NEW YORK -- Balloons and fans chanting her name greeted Jenny McCarthy on her first day on "The View" this week, opening a transition season for Barbara Walters' daytime show at the same time a program modeled after it, "The Talk," is gaining momentum.
At "The View," they're even looking to introduce something revolutionary: men.
It's the 17th season for "The View" on ABC and the last with Walters on the air. The only other remaining original cast member, Joy Behar, departed this summer, and Elisabeth Hasselbeck left for Fox News Channel.
The show's basic idea -- a group of women of different ages and backgrounds chatting about events of the day -- was the obvious model for "The Talk" when the CBS program began four years ago. "The Talk" cast of Sara Gilbert, Julie Chen, Sharon Osbourne, Aisha Tyler and Sheryl Underwood are intact for another season.
McCarthy, a TV veteran whose recent VH1 show didn't work out, got a tour of the city and the lion's share of attention.
"I'm grateful to have a job," she said. "It's the best job ever and I feel like the luckiest girl in the world."
"The View" could use a pick-me-up. The show has averaged 2.93 million viewers this year, the Nielsen company said, down from 3.2 million during the same period in 2012 and 3.51 million the year before that.
Much of the season will be a victory lap for the semi-retiring Walters, frequently featuring highlights of her career in television news with updates of people she's talked to through the years. Far from cutting back, the 83-year-old Walters said she may be on the air more often this season than her usual three days a week.
Despite losing two cast members, "The View" isn't in a hurry to name another full-time host, said Bill Geddie, executive producer.
Instead, it will feature frequent male guest hosts. The idea is an expansion of the "guy day Friday" days with men on the panel they've had recently. Expect to see the likes of Mario Cantone, Brad Garrett and Jason Biggs.
"Other programs have followed us and have been all female," Walters said. "We'd like to follow our trend of being a little avant-garde."
Geddie, who worked with Walters at ABC News even before "The View" began, said he considered leaving with her. "Part of me thought it wasn't a bad idea, that Barbara and I sort of say goodbye to this together," he said.
"It's a bad idea," Walters interjected. He's agreed to stay on a few more years. Walters intends to be working as an executive producer next fall, too.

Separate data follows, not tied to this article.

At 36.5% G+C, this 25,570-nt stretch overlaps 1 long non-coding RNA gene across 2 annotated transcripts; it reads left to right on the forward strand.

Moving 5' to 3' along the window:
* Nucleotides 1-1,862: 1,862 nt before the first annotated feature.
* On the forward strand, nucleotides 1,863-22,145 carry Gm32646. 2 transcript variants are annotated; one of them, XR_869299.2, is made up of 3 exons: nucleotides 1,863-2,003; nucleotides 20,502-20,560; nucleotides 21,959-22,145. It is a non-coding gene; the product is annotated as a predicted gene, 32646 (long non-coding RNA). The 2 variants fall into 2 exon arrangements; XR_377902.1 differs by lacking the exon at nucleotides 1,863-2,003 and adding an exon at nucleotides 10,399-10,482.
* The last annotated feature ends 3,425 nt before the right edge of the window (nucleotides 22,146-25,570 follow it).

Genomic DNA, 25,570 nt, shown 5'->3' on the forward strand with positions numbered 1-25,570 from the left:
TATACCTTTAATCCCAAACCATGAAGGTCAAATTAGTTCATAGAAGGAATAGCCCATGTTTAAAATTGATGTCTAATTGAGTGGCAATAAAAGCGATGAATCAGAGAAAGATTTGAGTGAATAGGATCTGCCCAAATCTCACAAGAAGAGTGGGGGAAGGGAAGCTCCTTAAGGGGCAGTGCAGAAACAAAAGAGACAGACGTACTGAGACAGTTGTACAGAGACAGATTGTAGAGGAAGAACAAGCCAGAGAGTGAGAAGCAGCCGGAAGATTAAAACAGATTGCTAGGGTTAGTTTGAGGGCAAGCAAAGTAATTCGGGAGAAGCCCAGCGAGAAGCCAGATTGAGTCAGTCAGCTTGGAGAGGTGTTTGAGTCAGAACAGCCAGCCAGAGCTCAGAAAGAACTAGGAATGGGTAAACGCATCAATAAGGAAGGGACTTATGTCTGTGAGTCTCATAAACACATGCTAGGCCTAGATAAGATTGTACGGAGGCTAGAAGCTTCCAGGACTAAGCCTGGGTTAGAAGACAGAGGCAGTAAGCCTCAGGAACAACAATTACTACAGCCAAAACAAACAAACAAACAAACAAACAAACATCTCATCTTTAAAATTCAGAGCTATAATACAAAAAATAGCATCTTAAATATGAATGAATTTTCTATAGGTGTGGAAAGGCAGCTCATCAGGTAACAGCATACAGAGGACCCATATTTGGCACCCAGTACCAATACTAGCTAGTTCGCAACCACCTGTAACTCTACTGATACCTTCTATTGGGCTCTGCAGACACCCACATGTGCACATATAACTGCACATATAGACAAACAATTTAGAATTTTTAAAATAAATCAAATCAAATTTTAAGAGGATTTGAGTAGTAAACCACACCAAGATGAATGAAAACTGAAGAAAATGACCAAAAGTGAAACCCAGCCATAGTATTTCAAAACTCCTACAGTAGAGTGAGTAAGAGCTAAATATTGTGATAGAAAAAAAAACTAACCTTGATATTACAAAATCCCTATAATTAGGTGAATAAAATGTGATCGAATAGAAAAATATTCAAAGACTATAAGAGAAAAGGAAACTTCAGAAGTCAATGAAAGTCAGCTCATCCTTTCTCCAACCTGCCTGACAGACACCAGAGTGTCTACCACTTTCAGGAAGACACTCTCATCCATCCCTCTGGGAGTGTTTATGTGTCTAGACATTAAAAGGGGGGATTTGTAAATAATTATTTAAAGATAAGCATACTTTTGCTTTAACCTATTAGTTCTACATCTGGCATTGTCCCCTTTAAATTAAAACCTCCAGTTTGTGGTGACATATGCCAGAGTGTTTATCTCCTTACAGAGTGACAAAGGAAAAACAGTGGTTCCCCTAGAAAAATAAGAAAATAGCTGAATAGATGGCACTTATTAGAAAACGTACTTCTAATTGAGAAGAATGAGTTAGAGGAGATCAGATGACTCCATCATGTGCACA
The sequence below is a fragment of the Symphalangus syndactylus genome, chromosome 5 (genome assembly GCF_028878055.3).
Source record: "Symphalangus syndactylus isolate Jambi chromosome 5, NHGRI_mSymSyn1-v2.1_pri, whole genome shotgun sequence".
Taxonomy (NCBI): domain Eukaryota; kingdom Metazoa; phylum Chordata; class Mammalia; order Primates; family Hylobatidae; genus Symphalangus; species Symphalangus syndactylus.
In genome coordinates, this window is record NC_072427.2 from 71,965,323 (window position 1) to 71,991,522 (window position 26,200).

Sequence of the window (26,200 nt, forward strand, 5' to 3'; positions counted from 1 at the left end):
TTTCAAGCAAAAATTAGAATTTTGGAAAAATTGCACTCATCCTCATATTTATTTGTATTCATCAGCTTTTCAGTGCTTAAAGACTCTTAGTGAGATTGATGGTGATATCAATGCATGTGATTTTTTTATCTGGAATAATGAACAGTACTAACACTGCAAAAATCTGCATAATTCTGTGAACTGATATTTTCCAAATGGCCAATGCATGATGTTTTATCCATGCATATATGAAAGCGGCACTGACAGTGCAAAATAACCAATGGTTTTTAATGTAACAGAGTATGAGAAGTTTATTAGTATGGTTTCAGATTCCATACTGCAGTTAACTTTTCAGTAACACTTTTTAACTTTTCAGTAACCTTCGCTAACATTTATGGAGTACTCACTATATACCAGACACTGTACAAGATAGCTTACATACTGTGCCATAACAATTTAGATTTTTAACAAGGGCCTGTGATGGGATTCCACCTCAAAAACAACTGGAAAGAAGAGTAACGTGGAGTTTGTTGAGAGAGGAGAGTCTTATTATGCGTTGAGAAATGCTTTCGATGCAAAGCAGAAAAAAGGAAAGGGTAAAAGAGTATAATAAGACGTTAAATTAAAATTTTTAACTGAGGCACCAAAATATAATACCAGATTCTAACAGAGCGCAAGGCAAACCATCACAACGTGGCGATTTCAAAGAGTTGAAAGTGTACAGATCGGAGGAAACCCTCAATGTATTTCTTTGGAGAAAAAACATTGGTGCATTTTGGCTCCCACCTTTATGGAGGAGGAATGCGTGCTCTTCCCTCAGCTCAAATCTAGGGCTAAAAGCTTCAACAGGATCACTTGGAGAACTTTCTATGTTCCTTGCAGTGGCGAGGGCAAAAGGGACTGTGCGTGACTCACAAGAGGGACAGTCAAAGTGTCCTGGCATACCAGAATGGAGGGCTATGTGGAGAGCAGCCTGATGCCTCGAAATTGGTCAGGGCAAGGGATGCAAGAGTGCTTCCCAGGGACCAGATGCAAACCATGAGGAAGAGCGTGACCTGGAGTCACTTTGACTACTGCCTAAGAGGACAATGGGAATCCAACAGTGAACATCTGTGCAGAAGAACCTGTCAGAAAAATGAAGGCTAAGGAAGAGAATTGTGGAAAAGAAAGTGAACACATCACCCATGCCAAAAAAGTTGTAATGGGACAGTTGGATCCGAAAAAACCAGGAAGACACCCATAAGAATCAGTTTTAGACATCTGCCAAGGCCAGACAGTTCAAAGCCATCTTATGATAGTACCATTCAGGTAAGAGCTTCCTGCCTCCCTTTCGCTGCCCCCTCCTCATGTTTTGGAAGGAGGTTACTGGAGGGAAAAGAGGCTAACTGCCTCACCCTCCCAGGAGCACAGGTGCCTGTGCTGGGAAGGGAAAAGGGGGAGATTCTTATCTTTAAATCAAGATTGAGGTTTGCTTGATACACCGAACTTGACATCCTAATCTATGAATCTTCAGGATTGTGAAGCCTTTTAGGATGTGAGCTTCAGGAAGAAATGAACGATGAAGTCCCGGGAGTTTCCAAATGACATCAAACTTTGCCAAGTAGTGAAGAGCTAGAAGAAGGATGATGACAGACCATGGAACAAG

While a transition year, at least viewers know about it: McCarthy coming and Walters going, said Bill Carroll, a daytime television expert for Katz Media. The show will benefit from the attention. Next season, with the on-air absence of the woman who invented the show, will be the true mystery, he said.
Over at CBS, the five hosts of "The Talk" promise a secret-spilling opening week. They will reveal something about themselves they've never talked about publicly, or even told each other. It's a tried-and-true talk-show device to draw audience members closer to the personalities on their TV.
"The Talk" stumbled getting out of the gate. Two of its original hosts, actresses Leah Remini and Holly Robinson-Peete, exited acrimoniously. The show changed its original focus, of making everything relatable to moms, when it realized the approach was too narrow and unnecessarily excluded potential viewers.
And who needs that?
"As a viewer, you are invited to join us at the table," said Angelica McDaniel, head of daytime programing at CBS. "You feel like you're meeting your girlfriends for lunch or going out together."
The show scored some of its best ratings ever this summer before taking a five-week hiatus. "The Talk" benefits from following CBS' popular soap operas in the lineup and is apparently getting more of those fans to stay: It averaged 2.41 million viewers this year, up from 2.16 million during the same period last year, Nielsen said.
"If you liked the show before, you're going to continue to like it," Chen said.
Chen said viewers know they're going to get an "hour of fun" from "The Talk," with doses of celebrity scandal and relationship chat. She said she believed "The Talk" and "The View" have unique audiences but could collide if "The View" and its new cast "tried to be a little bit more like us. Then we might be going after the same audience. We specifically said when we launched that we wanted it to be different from 'The View.' We don't want to talk politics and `The View' launched, basically, as a female 'Crossfire.'"
That's a neat trick: trying to convince the public that "The View" would be taking a cue from "The Talk" if the older show has less politics -- a virtual certainty with the absence of Behar and Hasselbeck and the impending departure of one of television's top journalists.
"I don't think we have to respond to them," Walters said. "I don't think it's competition to us. It's on at a different time. I wish them well. I don't think people are saying, 'I'm going to watch 'The Talk' so I'm not going to watch 'The View.'"